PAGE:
Another ingredient in the “cocktail of love” is noradrenaline, a molecule related to adrenaline, which is however released not in the brain, but in the adrenal glands. This usually causes our hands and legs to shiver involuntarily and our hearts are jumping out from the chest when we meet our beloved ones. It increases the heartbeat rate and breathing so that we can – just like our ancestors – fight or flight. Simply said, be ready for physically demanding “action”.

Confidence phase

If the relationship of two people is based only on the fact that they “smell good” to each other, they will usually break up eventually – when the first intoxication disappears. Other couples, however, stay together after initial craze and here our brain starts to contribute with two other hormones – “female” oxytocin and “male” vasopressin. Oxytocin is a molecule that not only triggers birth and production of milk, but it is also a “hormone of happiness”. At the same time, it contributes to the fact that the couple feels good together and the mutual presence fills them with a sense of comfort. Vasopressin in men is triggering their territorial behaviour and protectionist instincts, which makes the female partner (and children) taken care of physically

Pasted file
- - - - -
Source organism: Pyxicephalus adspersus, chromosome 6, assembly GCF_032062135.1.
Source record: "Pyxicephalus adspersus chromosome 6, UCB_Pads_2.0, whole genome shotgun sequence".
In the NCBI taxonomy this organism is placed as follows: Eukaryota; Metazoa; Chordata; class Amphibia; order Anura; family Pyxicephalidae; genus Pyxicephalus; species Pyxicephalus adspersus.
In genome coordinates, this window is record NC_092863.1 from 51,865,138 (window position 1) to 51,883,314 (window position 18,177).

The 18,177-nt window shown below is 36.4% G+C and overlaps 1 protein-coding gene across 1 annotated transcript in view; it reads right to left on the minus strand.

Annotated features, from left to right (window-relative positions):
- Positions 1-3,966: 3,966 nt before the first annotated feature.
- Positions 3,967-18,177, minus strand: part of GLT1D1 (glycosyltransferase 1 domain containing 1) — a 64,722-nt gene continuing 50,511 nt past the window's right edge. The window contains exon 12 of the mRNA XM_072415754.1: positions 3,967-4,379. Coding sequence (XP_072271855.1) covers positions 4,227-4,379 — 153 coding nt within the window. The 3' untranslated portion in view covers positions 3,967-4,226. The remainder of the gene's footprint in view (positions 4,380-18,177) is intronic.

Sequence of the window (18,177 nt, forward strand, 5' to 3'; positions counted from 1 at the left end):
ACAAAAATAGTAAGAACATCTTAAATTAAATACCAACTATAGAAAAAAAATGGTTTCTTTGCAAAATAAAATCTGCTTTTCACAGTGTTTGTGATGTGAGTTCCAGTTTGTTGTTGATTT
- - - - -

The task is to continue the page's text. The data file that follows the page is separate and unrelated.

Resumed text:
Lecture "Chemistry of Love" – doc. Ing. Peter Szolcsányi, PhD.

At the end of the lecture, the chemist Peter Szolcsányi also answered a number of curious questions from students who filled the lecture hall of the Slovak Centre of Scientific and Technical Information to the last place. The unusual and witty presentation of (bio)chemistry has also attracted many potential applicants for university studies. It is very likely that this lecture will also contribute to the transformation of laughing and attentive listeners into future scientists and researchers, who will learn more about (and not only) love than others.

 

Edited by: Barbora Hrvolová, NCP S&T within the SCSTI

Photo: Ján Laštinec, NCP S&T within the SCSTI

Illustration photo: Pixabay.com

Published by: MZ